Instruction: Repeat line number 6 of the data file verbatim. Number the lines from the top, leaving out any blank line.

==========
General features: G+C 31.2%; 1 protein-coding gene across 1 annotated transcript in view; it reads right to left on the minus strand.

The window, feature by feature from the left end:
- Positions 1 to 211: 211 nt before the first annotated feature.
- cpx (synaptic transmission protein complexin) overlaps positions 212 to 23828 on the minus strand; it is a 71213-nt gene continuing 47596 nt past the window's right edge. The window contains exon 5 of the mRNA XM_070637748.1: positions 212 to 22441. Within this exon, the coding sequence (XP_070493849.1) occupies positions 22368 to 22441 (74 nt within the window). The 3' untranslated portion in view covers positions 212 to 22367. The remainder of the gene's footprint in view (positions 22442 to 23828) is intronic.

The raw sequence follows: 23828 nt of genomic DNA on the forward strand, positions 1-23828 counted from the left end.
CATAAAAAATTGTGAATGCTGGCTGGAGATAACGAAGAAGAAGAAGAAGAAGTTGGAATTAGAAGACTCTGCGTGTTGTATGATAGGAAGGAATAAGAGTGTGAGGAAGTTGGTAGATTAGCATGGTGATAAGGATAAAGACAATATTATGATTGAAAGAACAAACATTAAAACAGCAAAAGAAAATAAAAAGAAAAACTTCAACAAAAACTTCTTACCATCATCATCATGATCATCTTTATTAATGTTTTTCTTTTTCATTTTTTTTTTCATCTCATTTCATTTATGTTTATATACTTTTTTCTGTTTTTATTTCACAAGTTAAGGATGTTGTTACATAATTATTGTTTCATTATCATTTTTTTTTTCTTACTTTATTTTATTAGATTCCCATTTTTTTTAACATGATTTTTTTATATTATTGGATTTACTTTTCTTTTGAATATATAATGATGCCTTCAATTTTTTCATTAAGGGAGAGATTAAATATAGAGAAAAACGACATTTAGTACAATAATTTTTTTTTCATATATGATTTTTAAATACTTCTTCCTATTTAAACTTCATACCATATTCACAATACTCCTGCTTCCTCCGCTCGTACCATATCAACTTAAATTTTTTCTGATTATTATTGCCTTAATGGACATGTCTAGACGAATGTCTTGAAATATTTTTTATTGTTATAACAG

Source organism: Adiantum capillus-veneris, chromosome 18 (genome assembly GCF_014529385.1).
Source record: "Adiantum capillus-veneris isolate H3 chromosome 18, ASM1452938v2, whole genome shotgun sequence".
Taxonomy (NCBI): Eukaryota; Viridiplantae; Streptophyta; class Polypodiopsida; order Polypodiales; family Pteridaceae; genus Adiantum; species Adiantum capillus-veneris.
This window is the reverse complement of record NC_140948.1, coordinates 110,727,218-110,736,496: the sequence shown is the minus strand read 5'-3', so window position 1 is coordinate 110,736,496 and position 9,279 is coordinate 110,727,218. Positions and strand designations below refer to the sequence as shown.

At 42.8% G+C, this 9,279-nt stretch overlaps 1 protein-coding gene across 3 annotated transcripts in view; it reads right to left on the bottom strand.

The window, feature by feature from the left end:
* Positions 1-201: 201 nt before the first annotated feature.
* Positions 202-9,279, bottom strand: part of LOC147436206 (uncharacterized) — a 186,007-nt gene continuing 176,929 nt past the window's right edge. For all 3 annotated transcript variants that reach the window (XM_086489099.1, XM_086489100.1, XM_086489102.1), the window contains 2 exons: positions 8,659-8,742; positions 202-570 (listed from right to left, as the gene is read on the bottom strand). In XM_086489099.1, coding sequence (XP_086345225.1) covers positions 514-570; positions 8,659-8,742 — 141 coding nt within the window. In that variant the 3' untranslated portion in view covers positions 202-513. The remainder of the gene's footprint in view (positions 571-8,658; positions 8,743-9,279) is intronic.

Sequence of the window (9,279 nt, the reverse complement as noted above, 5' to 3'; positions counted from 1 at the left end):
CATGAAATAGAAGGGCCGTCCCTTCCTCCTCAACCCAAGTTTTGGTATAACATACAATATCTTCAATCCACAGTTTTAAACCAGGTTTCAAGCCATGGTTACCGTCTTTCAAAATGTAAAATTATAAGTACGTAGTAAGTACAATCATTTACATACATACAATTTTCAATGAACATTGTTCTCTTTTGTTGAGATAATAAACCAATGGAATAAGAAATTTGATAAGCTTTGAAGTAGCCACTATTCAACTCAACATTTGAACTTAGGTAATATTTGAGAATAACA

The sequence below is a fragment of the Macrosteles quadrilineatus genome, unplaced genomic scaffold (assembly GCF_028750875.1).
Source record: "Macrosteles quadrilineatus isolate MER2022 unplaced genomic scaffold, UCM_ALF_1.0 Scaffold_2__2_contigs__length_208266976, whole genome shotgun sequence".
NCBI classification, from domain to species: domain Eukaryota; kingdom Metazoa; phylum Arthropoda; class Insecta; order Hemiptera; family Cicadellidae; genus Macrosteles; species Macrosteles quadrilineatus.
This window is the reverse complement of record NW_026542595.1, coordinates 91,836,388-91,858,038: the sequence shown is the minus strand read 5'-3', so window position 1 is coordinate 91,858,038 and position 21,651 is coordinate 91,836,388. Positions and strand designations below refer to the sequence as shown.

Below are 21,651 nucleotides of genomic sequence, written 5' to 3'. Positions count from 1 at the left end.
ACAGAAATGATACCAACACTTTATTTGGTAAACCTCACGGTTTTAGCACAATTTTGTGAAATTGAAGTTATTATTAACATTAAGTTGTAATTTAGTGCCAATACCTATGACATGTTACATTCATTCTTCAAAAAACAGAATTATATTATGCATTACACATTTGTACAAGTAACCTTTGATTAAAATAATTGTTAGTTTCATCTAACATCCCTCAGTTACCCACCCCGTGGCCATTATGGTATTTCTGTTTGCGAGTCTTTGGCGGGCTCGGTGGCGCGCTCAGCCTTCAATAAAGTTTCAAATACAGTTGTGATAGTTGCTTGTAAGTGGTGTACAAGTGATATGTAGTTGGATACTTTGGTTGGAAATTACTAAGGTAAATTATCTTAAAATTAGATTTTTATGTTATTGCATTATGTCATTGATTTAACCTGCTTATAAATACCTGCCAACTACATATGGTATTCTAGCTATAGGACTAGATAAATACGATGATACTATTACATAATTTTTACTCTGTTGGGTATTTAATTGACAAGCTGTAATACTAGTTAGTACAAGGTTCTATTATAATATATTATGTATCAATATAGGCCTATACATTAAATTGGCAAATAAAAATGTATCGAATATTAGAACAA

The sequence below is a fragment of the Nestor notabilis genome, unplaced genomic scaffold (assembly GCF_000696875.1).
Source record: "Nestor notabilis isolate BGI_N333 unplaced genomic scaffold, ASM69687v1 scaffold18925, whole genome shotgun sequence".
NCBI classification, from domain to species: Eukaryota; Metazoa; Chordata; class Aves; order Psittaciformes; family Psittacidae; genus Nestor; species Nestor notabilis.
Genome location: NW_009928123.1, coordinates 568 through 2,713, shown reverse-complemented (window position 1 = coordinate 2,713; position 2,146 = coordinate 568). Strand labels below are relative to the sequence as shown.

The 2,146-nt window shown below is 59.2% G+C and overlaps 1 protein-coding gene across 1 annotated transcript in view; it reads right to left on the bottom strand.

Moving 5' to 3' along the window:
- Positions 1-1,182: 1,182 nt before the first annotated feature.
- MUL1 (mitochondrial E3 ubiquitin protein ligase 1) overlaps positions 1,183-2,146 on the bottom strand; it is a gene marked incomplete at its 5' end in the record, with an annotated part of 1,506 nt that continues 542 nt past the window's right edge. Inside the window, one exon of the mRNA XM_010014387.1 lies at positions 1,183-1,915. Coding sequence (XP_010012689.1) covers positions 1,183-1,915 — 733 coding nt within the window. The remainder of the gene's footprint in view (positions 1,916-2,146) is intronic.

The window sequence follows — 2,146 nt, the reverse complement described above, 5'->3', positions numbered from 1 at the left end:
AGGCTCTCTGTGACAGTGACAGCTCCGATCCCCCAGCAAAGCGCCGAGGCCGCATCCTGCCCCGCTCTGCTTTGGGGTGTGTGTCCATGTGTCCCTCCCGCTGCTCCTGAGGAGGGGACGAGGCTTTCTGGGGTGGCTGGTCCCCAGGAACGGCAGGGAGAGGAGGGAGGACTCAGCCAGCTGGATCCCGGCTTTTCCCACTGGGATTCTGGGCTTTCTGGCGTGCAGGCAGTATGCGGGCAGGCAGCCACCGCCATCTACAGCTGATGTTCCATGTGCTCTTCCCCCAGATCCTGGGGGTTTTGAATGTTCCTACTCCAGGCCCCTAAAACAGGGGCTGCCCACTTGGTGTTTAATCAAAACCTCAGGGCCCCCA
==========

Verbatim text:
CATAAAAAATTGTGAATGCTGGCTGGAGATAACGAAGAAGAAGAAGAAGAAGTTGGAATTAGAAGACTCTGCGTGTTGTATGATAGGAAGGAATAAGAGTGTGAGGAAGTTGGTAGATTAGCATGGTGATAAGGATAAAGACAATATTATGATTGAAAGAACAAACATTAAAACAGCAAAAGAAAATAAAAAGAAAAACTTCAACAAAAACTTCTTACCATCATCATCATGATCATCTTTATTAATGTTTTTCTTTTTCATTTTTTTTTTCATCTCATTTCATTTATGTTTATATACTTTTTTCTGTTTTTATTTCACAAGTTAAGGATGTTGTTACATAATTATTGTTTCATTATCATTTTTTTTTTCTTACTTTATTTTATTAGATTCCCATTTTTTTTAACATGATTTTTTTATATTATTGGATTTACTTTTCTTTTGAATATATAATGATGCCTTCAATTTTTTCATTAAGGGAGAGATTAAATATAGAGAAAAACGACATTTAGTACAATAATTTTTTTTTCATATATGATTTTTAAATACTTCTTCCTATTTAAACTTCATACCATATTCACAATACTCCTGCTTCCTCCGCTCGTACCATATCAACTTAAATTTTTTCTGATTATTATTGCCTTAATGGACATGTCTAGACGAATGTCTTGAAATATTTTTTATTGTTATAACAG